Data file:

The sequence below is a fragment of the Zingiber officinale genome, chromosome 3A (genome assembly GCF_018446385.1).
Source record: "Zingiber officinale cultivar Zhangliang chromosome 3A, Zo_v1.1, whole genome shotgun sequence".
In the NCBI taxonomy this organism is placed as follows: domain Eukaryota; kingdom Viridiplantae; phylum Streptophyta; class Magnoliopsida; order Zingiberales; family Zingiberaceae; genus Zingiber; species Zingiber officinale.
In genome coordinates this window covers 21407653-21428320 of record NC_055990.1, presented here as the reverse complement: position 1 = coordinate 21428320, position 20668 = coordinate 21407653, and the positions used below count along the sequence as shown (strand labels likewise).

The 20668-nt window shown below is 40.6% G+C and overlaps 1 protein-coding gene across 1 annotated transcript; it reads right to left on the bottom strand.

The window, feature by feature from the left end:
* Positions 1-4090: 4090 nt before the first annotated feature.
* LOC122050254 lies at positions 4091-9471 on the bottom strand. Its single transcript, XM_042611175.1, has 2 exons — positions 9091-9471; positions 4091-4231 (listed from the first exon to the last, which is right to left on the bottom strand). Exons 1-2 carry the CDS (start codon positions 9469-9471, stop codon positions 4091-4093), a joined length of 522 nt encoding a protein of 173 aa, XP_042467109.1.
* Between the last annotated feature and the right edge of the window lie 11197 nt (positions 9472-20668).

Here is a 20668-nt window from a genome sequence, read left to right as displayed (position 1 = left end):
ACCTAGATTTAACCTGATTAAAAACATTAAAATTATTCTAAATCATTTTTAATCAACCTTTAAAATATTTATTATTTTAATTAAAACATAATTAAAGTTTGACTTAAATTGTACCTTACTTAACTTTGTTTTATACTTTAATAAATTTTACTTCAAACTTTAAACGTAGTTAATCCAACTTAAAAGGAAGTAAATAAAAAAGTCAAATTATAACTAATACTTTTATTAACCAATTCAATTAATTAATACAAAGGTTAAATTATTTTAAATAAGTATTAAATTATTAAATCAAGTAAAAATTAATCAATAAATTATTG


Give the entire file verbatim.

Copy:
The sequence below is a fragment of the Zingiber officinale genome, chromosome 3A (genome assembly GCF_018446385.1).
Source record: "Zingiber officinale cultivar Zhangliang chromosome 3A, Zo_v1.1, whole genome shotgun sequence".
In the NCBI taxonomy this organism is placed as follows: domain Eukaryota; kingdom Viridiplantae; phylum Streptophyta; class Magnoliopsida; order Zingiberales; family Zingiberaceae; genus Zingiber; species Zingiber officinale.
In genome coordinates this window covers 21407653-21428320 of record NC_055990.1, presented here as the reverse complement: position 1 = coordinate 21428320, position 20668 = coordinate 21407653, and the positions used below count along the sequence as shown (strand labels likewise).

The 20668-nt window shown below is 40.6% G+C and overlaps 1 protein-coding gene across 1 annotated transcript; it reads right to left on the bottom strand.

The window, feature by feature from the left end:
* Positions 1-4090: 4090 nt before the first annotated feature.
* LOC122050254 lies at positions 4091-9471 on the bottom strand. Its single transcript, XM_042611175.1, has 2 exons — positions 9091-9471; positions 4091-4231 (listed from the first exon to the last, which is right to left on the bottom strand). Exons 1-2 carry the CDS (start codon positions 9469-9471, stop codon positions 4091-4093), a joined length of 522 nt encoding a protein of 173 aa, XP_042467109.1.
* Between the last annotated feature and the right edge of the window lie 11197 nt (positions 9472-20668).

Here is a 20668-nt window from a genome sequence, read left to right as displayed (position 1 = left end):
ACCTAGATTTAACCTGATTAAAAACATTAAAATTATTCTAAATCATTTTTAATCAACCTTTAAAATATTTATTATTTTAATTAAAACATAATTAAAGTTTGACTTAAATTGTACCTTACTTAACTTTGTTTTATACTTTAATAAATTTTACTTCAAACTTTAAACGTAGTTAATCCAACTTAAAAGGAAGTAAATAAAAAAGTCAAATTATAACTAATACTTTTATTAACCAATTCAATTAATTAATACAAAGGTTAAATTATTTTAAATAAGTATTAAATTATTAAATCAAGTAAAAATTAATCAATAAATTATTG